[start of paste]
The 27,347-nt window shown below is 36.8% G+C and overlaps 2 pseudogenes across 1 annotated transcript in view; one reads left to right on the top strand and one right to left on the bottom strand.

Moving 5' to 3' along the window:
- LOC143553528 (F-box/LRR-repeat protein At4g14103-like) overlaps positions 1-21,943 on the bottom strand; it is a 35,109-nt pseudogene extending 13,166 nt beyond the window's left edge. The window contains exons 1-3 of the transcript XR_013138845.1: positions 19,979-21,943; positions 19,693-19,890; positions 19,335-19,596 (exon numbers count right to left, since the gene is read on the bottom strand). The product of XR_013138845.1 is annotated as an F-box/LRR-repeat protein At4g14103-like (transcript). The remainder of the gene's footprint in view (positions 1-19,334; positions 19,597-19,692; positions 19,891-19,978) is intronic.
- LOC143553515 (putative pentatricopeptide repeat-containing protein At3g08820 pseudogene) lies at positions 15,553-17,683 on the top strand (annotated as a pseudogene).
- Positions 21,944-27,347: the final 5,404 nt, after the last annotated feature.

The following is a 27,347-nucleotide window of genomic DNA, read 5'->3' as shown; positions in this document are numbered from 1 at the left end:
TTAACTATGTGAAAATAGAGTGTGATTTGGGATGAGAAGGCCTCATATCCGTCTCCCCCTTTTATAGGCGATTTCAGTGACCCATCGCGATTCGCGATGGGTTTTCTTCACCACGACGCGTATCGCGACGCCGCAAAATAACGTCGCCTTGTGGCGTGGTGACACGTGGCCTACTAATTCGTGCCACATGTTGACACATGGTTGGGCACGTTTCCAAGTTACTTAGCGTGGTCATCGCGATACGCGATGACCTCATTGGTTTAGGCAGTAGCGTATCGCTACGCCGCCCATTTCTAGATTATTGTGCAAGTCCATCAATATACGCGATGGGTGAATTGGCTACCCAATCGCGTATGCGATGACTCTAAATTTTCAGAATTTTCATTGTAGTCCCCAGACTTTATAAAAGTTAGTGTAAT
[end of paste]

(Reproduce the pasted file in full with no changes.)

The 27,347-nt window shown below is 36.8% G+C and overlaps 2 pseudogenes across 1 annotated transcript in view; one reads left to right on the top strand and one right to left on the bottom strand.

Moving 5' to 3' along the window:
- LOC143553528 (F-box/LRR-repeat protein At4g14103-like) overlaps positions 1-21,943 on the bottom strand; it is a 35,109-nt pseudogene extending 13,166 nt beyond the window's left edge. The window contains exons 1-3 of the transcript XR_013138845.1: positions 19,979-21,943; positions 19,693-19,890; positions 19,335-19,596 (exon numbers count right to left, since the gene is read on the bottom strand). The product of XR_013138845.1 is annotated as an F-box/LRR-repeat protein At4g14103-like (transcript). The remainder of the gene's footprint in view (positions 1-19,334; positions 19,597-19,692; positions 19,891-19,978) is intronic.
- LOC143553515 (putative pentatricopeptide repeat-containing protein At3g08820 pseudogene) lies at positions 15,553-17,683 on the top strand (annotated as a pseudogene).
- Positions 21,944-27,347: the final 5,404 nt, after the last annotated feature.

The following is a 27,347-nucleotide window of genomic DNA, read 5'->3' as shown; positions in this document are numbered from 1 at the left end:
TTAACTATGTGAAAATAGAGTGTGATTTGGGATGAGAAGGCCTCATATCCGTCTCCCCCTTTTATAGGCGATTTCAGTGACCCATCGCGATTCGCGATGGGTTTTCTTCACCACGACGCGTATCGCGACGCCGCAAAATAACGTCGCCTTGTGGCGTGGTGACACGTGGCCTACTAATTCGTGCCACATGTTGACACATGGTTGGGCACGTTTCCAAGTTACTTAGCGTGGTCATCGCGATACGCGATGACCTCATTGGTTTAGGCAGTAGCGTATCGCTACGCCGCCCATTTCTAGATTATTGTGCAAGTCCATCAATATACGCGATGGGTGAATTGGCTACCCAATCGCGTATGCGATGACTCTAAATTTTCAGAATTTTCATTGTAGTCCCCAGACTTTATAAAAGTTAGTGTAAT